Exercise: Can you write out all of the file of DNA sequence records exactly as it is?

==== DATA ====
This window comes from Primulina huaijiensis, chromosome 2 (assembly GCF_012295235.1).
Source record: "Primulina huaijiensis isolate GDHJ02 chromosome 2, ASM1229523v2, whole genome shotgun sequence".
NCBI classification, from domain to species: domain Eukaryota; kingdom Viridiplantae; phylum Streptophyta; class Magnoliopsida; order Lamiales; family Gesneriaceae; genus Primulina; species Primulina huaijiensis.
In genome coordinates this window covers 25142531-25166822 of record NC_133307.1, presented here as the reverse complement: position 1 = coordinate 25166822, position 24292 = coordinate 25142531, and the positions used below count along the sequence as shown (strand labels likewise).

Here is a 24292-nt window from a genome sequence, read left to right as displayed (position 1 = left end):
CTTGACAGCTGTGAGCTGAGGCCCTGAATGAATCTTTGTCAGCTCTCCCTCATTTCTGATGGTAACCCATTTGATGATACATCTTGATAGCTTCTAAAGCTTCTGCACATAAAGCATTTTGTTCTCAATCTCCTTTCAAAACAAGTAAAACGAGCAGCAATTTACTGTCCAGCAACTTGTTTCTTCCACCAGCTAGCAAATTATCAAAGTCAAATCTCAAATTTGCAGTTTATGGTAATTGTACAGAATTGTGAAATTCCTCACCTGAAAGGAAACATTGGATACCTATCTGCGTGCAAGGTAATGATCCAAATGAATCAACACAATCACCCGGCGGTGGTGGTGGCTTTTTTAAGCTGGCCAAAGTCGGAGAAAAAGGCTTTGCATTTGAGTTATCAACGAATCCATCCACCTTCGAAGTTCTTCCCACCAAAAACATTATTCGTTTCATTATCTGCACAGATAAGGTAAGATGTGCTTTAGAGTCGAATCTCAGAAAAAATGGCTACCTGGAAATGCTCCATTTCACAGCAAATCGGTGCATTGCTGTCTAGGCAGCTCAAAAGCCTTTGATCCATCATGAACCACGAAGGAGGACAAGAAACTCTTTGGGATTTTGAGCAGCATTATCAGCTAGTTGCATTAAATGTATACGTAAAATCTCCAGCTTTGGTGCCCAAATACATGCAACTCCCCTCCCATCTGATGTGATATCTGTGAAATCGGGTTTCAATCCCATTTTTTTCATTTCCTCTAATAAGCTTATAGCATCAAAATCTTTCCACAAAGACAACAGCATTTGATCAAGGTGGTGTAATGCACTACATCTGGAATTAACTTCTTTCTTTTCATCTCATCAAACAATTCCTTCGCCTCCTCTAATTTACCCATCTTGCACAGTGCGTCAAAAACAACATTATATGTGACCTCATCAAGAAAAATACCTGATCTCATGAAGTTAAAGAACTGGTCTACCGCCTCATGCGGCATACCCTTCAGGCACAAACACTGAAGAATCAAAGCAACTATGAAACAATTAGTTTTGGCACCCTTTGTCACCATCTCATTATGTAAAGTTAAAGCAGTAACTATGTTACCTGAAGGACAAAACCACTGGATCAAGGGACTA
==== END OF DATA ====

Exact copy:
This window comes from Primulina huaijiensis, chromosome 2 (assembly GCF_012295235.1).
Source record: "Primulina huaijiensis isolate GDHJ02 chromosome 2, ASM1229523v2, whole genome shotgun sequence".
NCBI classification, from domain to species: domain Eukaryota; kingdom Viridiplantae; phylum Streptophyta; class Magnoliopsida; order Lamiales; family Gesneriaceae; genus Primulina; species Primulina huaijiensis.
In genome coordinates this window covers 25142531-25166822 of record NC_133307.1, presented here as the reverse complement: position 1 = coordinate 25166822, position 24292 = coordinate 25142531, and the positions used below count along the sequence as shown (strand labels likewise).

Here is a 24292-nt window from a genome sequence, read left to right as displayed (position 1 = left end):
CTTGACAGCTGTGAGCTGAGGCCCTGAATGAATCTTTGTCAGCTCTCCCTCATTTCTGATGGTAACCCATTTGATGATACATCTTGATAGCTTCTAAAGCTTCTGCACATAAAGCATTTTGTTCTCAATCTCCTTTCAAAACAAGTAAAACGAGCAGCAATTTACTGTCCAGCAACTTGTTTCTTCCACCAGCTAGCAAATTATCAAAGTCAAATCTCAAATTTGCAGTTTATGGTAATTGTACAGAATTGTGAAATTCCTCACCTGAAAGGAAACATTGGATACCTATCTGCGTGCAAGGTAATGATCCAAATGAATCAACACAATCACCCGGCGGTGGTGGTGGCTTTTTTAAGCTGGCCAAAGTCGGAGAAAAAGGCTTTGCATTTGAGTTATCAACGAATCCATCCACCTTCGAAGTTCTTCCCACCAAAAACATTATTCGTTTCATTATCTGCACAGATAAGGTAAGATGTGCTTTAGAGTCGAATCTCAGAAAAAATGGCTACCTGGAAATGCTCCATTTCACAGCAAATCGGTGCATTGCTGTCTAGGCAGCTCAAAAGCCTTTGATCCATCATGAACCACGAAGGAGGACAAGAAACTCTTTGGGATTTTGAGCAGCATTATCAGCTAGTTGCATTAAATGTATACGTAAAATCTCCAGCTTTGGTGCCCAAATACATGCAACTCCCCTCCCATCTGATGTGATATCTGTGAAATCGGGTTTCAATCCCATTTTTTTCATTTCCTCTAATAAGCTTATAGCATCAAAATCTTTCCACAAAGACAACAGCATTTGATCAAGGTGGTGTAATGCACTACATCTGGAATTAACTTCTTTCTTTTCATCTCATCAAACAATTCCTTCGCCTCCTCTAATTTACCCATCTTGCACAGTGCGTCAAAAACAACATTATATGTGACCTCATCAAGAAAAATACCTGATCTCATGAAGTTAAAGAACTGGTCTACCGCCTCATGCGGCATACCCTTCAGGCACAAACACTGAAGAATCAAAGCAACTATGAAACAATTAGTTTTGGCACCCTTTGTCACCATCTCATTATGTAAAGTTAAAGCAGTAACTATGTTACCTGAAGGACAAAACCACTGGATCAAGGGACTA